[Update] Review: HTC Thunderbolt


The HTC Thunderbolt is one of the most important phones to launch in recent memory. With a second generation Snapdragon processor clocked at 1GHz, a 4.3″ 400 x 800 display, and LTE support, the Thunderbolt is meant to turn heads. And turn heads it did when it arrived at Gadgetsteria HQ. The HTC Thunderbolt is an amazing piece of gadgetry, despite the lack of a dual-core processor. But take our word, the lack of a dual-core processor is not a reason to pass on the Thunderbolt. Take Android, toss in LTE, and add in a nice big screen and you’ve got the start of something awesome. Hop inside for the full review…

**Update — Battery Life


The first thing you’ll notice upon cracking open the loud, red box that encases the Thunderbolt is that it’s big. At least it looks big. Though a quick comparison to our in-house iPhone 4 and Samsung Captivate does in fact show a much fatter phone, though it’s not as bad as it looks. The Thunderbolt is a very rounded phone — there isn’t a sharp edge to be found. That in turn makes the phone look and feel fatter. But it also makes the phone a joy to hold in the hand. Out of every single Android phone available currently, we have to say that the HTC Thunderbolt is hands down our favorite based on feel alone.

Starting at the top and working clockwise: A power switch adorn the top while the volume up/down buttons hang out on the right. The bottom of the Thunderbolt is actually void of any physical or touch input, with the left side offering up a sole microUSB port for charging and syncing.

Besides Apple, HTC has got the whole “minimalistic” thing down pat. Out back you’ll find an 8-megapixel camera and dual LED flash. Finally, a 1.3-megapixel, front-facing camera calls the top right corner above the 4.3″ display home.

The comfortable grip mentioned previously gives way to extended use of other features such as the spacious (and now standard) 4.3″ 400 x 800 display. To our eyes, it’s not quite as crisp or colorful as the Captivates AMOLED, but it is worth staring at nonetheless.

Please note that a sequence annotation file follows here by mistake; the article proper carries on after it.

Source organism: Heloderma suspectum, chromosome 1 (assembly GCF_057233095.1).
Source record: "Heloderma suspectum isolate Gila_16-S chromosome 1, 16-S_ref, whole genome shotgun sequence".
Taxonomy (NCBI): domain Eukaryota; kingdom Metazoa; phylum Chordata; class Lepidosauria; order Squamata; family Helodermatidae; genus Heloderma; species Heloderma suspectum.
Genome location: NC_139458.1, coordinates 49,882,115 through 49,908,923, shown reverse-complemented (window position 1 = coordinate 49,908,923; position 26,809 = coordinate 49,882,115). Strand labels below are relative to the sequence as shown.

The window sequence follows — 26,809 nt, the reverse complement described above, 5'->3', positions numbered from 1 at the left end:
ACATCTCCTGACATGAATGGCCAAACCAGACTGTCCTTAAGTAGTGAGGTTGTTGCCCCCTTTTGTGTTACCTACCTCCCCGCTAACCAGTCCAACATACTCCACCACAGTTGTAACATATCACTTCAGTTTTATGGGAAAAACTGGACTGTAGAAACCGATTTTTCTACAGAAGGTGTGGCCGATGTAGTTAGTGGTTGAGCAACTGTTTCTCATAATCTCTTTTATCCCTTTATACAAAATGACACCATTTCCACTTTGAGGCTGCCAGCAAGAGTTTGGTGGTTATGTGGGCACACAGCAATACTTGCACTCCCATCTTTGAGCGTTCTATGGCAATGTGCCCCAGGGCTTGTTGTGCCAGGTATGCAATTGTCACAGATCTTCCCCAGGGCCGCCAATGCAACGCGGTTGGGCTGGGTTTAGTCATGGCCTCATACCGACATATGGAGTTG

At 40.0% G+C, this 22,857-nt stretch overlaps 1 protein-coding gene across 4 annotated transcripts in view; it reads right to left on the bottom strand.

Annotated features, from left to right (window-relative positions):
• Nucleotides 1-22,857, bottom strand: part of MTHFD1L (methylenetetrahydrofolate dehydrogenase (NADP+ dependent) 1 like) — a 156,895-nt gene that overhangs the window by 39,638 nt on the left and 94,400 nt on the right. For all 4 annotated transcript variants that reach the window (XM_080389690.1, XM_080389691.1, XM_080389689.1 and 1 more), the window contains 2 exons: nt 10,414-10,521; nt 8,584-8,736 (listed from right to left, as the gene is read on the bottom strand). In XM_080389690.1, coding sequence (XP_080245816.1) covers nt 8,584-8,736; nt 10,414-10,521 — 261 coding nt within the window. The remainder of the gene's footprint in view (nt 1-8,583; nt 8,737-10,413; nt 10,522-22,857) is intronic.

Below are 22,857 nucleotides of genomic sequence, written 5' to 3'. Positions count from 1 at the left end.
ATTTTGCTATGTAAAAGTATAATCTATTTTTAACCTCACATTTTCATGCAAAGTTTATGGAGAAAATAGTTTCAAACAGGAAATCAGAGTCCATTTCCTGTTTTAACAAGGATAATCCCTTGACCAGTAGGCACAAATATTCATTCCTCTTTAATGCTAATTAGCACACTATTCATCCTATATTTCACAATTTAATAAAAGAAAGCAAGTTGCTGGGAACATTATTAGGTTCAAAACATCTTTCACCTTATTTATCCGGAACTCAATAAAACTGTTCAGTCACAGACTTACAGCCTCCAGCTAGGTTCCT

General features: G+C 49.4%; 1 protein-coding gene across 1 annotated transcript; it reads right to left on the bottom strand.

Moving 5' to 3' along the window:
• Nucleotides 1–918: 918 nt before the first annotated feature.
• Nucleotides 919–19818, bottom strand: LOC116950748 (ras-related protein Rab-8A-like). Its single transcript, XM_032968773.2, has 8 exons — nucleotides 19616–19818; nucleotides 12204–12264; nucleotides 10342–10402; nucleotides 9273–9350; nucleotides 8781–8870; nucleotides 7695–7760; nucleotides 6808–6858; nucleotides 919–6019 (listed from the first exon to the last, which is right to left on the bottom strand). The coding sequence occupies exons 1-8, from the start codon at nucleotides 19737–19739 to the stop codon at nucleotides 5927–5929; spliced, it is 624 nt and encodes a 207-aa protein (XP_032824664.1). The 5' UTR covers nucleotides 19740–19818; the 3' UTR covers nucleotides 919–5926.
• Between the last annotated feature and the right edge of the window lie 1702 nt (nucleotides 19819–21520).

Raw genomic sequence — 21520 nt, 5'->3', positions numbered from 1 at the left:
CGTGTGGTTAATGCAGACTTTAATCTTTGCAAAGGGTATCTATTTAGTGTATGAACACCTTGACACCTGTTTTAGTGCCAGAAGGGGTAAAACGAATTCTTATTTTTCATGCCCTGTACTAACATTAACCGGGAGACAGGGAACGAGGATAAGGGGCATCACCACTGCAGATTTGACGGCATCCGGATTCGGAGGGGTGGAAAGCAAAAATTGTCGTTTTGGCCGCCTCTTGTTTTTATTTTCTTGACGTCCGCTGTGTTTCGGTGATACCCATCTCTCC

The second generation Snapdragon processor powered through HTC’s Sense’d Android interface with ease, offering buttery smooth interaction without so much as a single stutter or slowdown. Other manufacturers take note: This is how you optimize a handset. Out of all the other Android phones we’ve tested from competing manufacturers, HTC’s own line of uber phones all feel smoother. That’s a big deal in our book.

Much like the effortless user interface, gaming was fun yet more of the same. The 1GHz Snapdragon processor doesn’t show any signs of struggling with our relentless pig assaults on those little, green, grunting blobs. Video playback (both locally stored and streamed) was just as uneventful. The Thunderbolt acted just as you’d expect — calm, cool, and without fuss.


Using the defacto standard Android benchmarking tool, Quadrant, we can get a feel for the second-gen Snapdragon (and Thunderbolt’s) power.

Yeah, the Thunderbolt is fast.

Camera & Video

The 8-megapixel camera is in short: pretty awesome. Pictures were colorful and full of life, more-so than an iPhone which as you see below, comes away looking washed out and dull. The Thunderbolt’s auto-focus was also rather intelligent and fast, taking a mere 1-2 seconds at most to find the subject of a picture and focus on it appropriately. But in those instances when the phone is having trouble focusing, you can always tap to focus on the Thunderbolt’s display.
**The thunderbolt and iPhone 4 were held at the exact same position when taking pictures, the Thunderbolt wouldn’t focus as close as the iPhone 4, however, even after trying manually zooming into images.

Sample photos: HTC Thunderbolt on left, iPhone 4 on right

Sample Video: HTC Thunderbolt on top, iPhone 4 on bottom

To our eyes, the iPhone 4 looks to be able to adjust to lighting changes a bit faster and with better results.


The HTC Thunderbolt officially runs Android 2.2. And like all other HTC Android phones, HTC Sense comes standard as does a host of HTC and Verizon-specific apps such as Blockbuster, City ID, Friend Stream, Peep, Rock Band, Vcast Services, and plenty of other icons present in the settings drawer leading to Android Market downloads. In our opinion, Verizon and HTC could both cut back on the added fluff. On the flipside, many of the listed services are paid services meaning increased revenue. Business is business.